En EspaŅol

Q. Who is Mr. Smarty Plants?

A: There are those who suspect Wildflower Center volunteers are the culpable and capable culprits. Yet, others think staff members play some, albeit small, role. You can torture us with your plant questions, but we will never reveal the Green Guru's secret identity.

Help us grow by giving to the Plant Database Fund or by becoming a member

Did you know you can access the Native Plant Information Network with your web-enabled smartphone?

Share

Ask Mr. Smarty Plants

Ask Mr. Smarty Plants is a free service provided by the staff and volunteers at the Lady Bird Johnson Wildflower Center.

Search Smarty Plants
    
 
See a list of all Smarty Plants questions
Can't find the answer in our existing FAQs, submit a question to Mr. Smarty Plants.
Need help with plant identification, visit the plant identification page.
 
rate this answer
Not Yet Rated

Friday - July 28, 2006

From: Benton City, WA
Region: Northwest
Topic: Container Gardens, Shrubs
Title: Protecting hibiscus from cold in Eastern Washington State
Answered by: Nan Hampton and Joe Marcus

QUESTION:

I recently purchased a Hibiscus Brilliant Red. I planted it in an area of my garden that will give it full sun for most of the day. In the Pacific Northwest where I live (Eastern Washington) it can get fairly cold in the winters. The summer's are in the high 80's to the low 100's from May until October. July and August the temps can get (and usually are) into the low 100's for several weeks at a time. I am concerned about our winters. Can I cover the Hibiscus during the coldest months? If so what woould I use to cover it? Thanks for your help.

ANSWER:

Hibiscus 'Brilliant Red' (Hibiscus rosa-sinensis) is a tropical hibiscus and will have to be protected in cold weather. It is recommended for USDA Hardiness Zones 9 and 10 and it appears as if you are in Zone 5 or 6. Covering may save it on barely freezing nights, but any cold in the mid 20's and below will kill it. It looks as if the average winter low temperatures in Benton City, Washington fall around 25° F; consequently, I doubt if it would survive the winter even with covering. Perhaps you can grow it in a very large container so that you could move it inside to a warm area to protect it during the winter.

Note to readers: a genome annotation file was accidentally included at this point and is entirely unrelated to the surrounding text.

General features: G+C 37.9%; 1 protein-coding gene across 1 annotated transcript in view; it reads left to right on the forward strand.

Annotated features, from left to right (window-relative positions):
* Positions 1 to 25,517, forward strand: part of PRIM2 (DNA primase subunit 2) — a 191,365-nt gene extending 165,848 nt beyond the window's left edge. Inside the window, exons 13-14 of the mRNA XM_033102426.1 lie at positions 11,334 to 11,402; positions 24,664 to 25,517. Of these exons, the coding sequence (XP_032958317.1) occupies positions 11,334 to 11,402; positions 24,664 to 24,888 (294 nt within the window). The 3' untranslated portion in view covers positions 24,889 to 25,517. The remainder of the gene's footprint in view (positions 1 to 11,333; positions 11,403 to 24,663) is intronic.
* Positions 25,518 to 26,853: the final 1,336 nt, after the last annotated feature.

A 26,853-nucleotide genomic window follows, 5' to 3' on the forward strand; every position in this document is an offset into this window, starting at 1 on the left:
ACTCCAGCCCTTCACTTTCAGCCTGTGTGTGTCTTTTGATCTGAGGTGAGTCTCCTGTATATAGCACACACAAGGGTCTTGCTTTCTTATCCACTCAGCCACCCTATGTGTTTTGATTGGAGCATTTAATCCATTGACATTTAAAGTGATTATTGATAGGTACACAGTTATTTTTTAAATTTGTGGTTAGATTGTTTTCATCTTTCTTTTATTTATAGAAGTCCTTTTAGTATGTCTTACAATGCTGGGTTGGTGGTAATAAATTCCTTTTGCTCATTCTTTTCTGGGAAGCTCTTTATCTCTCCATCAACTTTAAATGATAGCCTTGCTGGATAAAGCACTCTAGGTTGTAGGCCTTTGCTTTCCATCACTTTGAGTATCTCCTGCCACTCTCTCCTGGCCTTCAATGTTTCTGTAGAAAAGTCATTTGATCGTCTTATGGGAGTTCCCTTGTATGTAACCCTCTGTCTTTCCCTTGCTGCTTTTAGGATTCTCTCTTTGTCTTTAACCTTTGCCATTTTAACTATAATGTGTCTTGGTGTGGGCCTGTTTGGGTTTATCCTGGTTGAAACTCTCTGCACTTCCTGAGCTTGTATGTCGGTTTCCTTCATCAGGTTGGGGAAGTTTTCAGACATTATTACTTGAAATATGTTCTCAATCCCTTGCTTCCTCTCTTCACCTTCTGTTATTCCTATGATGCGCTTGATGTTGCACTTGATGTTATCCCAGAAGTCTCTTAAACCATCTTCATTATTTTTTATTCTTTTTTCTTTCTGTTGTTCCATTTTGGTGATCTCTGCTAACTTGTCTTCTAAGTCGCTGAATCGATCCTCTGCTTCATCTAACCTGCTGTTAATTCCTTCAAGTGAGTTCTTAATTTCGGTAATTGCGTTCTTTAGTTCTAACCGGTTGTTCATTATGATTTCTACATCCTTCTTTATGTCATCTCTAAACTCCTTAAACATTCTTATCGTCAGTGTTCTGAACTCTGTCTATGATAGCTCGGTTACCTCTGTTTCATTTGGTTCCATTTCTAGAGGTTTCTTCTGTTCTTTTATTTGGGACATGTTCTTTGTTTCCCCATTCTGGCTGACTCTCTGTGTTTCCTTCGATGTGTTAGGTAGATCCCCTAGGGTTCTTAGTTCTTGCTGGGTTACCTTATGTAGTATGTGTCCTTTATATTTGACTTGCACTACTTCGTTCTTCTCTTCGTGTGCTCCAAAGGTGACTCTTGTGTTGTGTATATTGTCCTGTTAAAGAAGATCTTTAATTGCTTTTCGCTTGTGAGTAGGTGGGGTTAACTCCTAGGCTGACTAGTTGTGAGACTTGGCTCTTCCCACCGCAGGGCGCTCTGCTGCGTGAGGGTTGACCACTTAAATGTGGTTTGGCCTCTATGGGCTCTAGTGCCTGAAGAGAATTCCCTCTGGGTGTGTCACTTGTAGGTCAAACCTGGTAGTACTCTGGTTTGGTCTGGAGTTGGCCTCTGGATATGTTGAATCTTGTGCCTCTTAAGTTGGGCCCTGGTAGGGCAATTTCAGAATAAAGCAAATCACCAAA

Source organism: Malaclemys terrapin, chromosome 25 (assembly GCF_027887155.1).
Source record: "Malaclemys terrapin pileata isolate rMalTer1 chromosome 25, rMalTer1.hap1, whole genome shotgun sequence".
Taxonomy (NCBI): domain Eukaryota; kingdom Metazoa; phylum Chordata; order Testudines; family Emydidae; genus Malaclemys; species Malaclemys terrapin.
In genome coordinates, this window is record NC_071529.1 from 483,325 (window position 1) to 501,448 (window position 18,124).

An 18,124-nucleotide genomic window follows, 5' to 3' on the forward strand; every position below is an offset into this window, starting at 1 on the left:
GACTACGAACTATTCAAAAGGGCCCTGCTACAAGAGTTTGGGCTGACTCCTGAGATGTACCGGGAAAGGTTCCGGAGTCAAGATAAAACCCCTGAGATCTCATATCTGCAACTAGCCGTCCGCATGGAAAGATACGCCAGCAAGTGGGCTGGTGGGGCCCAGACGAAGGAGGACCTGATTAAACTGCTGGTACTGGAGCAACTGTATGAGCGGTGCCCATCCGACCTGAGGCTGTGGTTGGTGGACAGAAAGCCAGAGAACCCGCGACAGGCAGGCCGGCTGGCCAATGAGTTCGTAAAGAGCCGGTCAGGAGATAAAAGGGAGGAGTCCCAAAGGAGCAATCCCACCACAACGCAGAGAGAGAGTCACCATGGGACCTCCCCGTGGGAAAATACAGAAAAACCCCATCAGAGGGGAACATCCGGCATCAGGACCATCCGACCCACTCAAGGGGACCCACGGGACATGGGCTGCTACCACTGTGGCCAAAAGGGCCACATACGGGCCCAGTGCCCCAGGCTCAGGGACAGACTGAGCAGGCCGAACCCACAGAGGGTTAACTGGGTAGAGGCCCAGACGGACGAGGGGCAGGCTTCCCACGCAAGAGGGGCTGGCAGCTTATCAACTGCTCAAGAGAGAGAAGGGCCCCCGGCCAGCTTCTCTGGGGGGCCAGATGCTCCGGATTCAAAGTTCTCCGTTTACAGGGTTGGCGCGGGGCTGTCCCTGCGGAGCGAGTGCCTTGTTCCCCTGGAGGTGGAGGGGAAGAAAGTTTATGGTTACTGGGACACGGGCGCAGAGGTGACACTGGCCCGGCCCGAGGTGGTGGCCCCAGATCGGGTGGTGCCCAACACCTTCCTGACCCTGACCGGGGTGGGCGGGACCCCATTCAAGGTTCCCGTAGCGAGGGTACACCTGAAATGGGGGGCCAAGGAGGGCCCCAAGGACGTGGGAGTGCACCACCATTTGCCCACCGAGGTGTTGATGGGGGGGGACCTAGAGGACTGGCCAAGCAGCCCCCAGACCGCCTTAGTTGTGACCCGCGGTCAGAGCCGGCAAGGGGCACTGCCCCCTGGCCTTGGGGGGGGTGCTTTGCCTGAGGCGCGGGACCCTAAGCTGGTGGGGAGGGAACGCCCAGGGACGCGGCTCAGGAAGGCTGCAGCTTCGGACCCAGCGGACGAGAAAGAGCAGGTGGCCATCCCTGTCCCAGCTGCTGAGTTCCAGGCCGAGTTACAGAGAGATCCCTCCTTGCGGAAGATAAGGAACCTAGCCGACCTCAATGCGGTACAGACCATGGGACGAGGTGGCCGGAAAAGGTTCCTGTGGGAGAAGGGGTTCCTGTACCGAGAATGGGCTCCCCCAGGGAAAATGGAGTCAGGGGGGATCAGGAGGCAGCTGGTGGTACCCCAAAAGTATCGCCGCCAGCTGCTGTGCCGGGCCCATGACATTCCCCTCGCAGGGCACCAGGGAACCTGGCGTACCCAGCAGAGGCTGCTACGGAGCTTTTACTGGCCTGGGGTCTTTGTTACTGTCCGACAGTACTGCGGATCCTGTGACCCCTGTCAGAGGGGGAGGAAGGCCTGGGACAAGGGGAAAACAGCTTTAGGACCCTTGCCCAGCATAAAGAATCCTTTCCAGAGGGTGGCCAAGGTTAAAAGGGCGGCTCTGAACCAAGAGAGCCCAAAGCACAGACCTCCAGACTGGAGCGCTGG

More Shrubs Questions

Shade loving plants with color for Irving, Texas
July 01, 2010 - Looking for shade loving perennials or annuals with color - native and low water. Live in Irving, Texas.
view the full question and answer

Need suggestions for a small tree for cemetery in NH.
August 30, 2012 - I would like suggestions for picking a SMALL tree for a rural cemetery in Winchester, NEW HAMPSHIRE. Would the delicate Japanese Elm be suitable for the weather, etc?
view the full question and answer

Small evergreen shrubs for part shade in Texas
January 31, 2015 - Mr. Smarty Pants, I'm, for some reason, at odds with myself about a shrub decision. I have need about 8 ft of hedge-like evergreen shrub(s) that I can maintain around 4ft to go under a window. It...
view the full question and answer

Using a brush hog on acreage on Bear Creek in Austin, TX.
July 25, 2012 - We have 8 acres off 1826 situated on Bear Creek. It has open areas with scattered large trees (cedar elm, live oak, white oak). Cedars or junipers only along the the lot lines. We've been told we...
view the full question and answer

Replacing yellow bells with hibiscus from San Antonio
July 03, 2012 - Help! Will the roots of the yellow bells keep sprouting if I've removed the shrub? I'm replacing it with a hibiscus shrub. Will it do well in the same spot where the yellow bells were?
view the full question and answer

Support the Wildflower Center by Donating Online or Becoming a Member today.
E-NEWSLETTER | BECOME A MEMBER | DONATE NOW | MEDIA | SITEMAP | STAFF
© 2016 Lady Bird Johnson Wildflower Center